A powerful B2B social media case study

I recently came across an extraordinary presentation on the topic of B2B social media from Social Media Week Copenhagen. The presenter was Jonathan Wichmann, social media manager for Maersk Line.

You may or may not be familiar with Maersk Line. They are the largest container shipping company in the world, which while impressive is probably less interesting than many superstar companies of social media. In his talk, Wichmann discussed the baseline strategy in their approach to social, the steps they took to elaborate and develop on that initial B2B social media strategy, and the benefits that they’re now seeing because of their development in the channel. And it’s REALLY impressive.

Planning an effective B2B social media strategy

Wichmann started out his talk by discussing their general strategy for social media. Maersk Line made a deliberate decision not to use their B2B social media channels for customer acquisition. To me, it’s a huge insight to understand that a business can achieve some big wins without having to over-promise unachievable results.

After deciding on a general direction, Wichmann and his team consulted with McKinsey and associates (he references this McKinsey study as influential to their strategy), and well-known social media author and consultant Jay Baer. From those consultations, Maersk Line determined four areas of emphasis for their B2B social media strategy: communications, customer service, sales and internal usage.

When Wichmann discussed their channel strategies, they ranked their ten B2B social media channels from least to most corporate and segmented each into four quadrants (Fans, customers, employees, experts). So Maersk Line really had a sense of what they wanted to accomplish in each channel and were able to craft content accordingly. He also described flexibility from the legal department – not that anything they do is controversial but they generate a lot of content across their channels everyday.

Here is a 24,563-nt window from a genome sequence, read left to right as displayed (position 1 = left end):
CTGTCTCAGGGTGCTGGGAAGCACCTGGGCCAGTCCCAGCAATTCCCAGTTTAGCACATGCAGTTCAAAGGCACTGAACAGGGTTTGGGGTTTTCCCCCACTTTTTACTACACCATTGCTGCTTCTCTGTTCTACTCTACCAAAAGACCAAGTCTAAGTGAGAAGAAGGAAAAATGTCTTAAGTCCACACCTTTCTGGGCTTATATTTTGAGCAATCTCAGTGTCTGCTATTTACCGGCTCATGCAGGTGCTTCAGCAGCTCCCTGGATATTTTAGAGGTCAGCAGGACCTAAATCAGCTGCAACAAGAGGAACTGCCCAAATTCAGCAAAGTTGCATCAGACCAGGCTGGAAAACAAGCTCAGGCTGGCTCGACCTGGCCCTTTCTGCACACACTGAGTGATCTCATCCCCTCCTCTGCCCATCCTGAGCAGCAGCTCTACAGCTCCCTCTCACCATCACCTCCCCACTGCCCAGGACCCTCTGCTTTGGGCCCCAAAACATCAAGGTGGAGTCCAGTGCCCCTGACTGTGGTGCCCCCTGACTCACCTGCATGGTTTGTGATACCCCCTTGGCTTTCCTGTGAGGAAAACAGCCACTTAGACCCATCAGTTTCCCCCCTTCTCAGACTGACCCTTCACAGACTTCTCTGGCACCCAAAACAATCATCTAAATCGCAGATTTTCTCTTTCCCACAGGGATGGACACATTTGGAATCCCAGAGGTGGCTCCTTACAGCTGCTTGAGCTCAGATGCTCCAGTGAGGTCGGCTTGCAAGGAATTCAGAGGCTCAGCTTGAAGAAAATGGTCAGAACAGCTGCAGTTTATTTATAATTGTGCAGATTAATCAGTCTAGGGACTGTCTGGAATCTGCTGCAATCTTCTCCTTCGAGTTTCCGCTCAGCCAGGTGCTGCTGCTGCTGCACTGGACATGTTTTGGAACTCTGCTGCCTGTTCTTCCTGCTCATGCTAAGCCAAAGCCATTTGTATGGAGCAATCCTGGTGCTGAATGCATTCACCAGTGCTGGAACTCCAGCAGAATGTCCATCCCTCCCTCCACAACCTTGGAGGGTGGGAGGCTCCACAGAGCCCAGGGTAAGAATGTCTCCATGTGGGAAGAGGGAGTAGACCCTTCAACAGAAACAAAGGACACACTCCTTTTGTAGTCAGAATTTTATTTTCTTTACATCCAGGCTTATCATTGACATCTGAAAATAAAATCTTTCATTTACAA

When Wichmann described the content that they were creating, the diversity was impressive. He wanted to do a time-lapse video, so he Googled it, created one and it was one of the most popular videos on their Youtube site. He said “it’s not something we just do… we don’t spam our networks with business content.” That’s an interesting (and realized) perspective to understand that items of provident interest to businesses may be construed as spam to users. When you see Maersk Line’s social media pages, you get a really good sense of what they do and what they’re about without getting the feeling they’re trying to ship something for you. But in the off chance you’re in the market for importing or exporting something….

Play to your strengths first

So, I heard the talk and wanted to see for myself what Maersk Line was doing. I went to their Facebook page and saw the massive engagement that they got on their photo posts. But as I went through the list of “Likes” at least half were from Maersk Line (or affiliated) employees. This is something that Jonathan alluded to when he discussed Jay Baer’s insights on on-boarding a company. Maersk Line has 25,000 people, a high proportion of them likely to use Facebook (Maersk Line’s most popular channel) – by leveraging their own employees first, they are achieving further virality from people with weaker ties.

Think of this from the perspective of Facebook’s EdgeRank or Google’s Knowledge Graph or Twitter’s new filter feature. By capitalizing on their own resources, Maersk Line will be able to get their message out more often to more people than almost anyone of similar size because they leveraged their organic community. And when people arrive at their content, each picture or post comes with a healthy dose of social proof and high ranking value. This is true to a lesser extent on their other social networks (Pinterest, Twitter, Google Plus, Instagram, YouTube, etc.), and the ramifications are huge. Maersk Line will always be heard.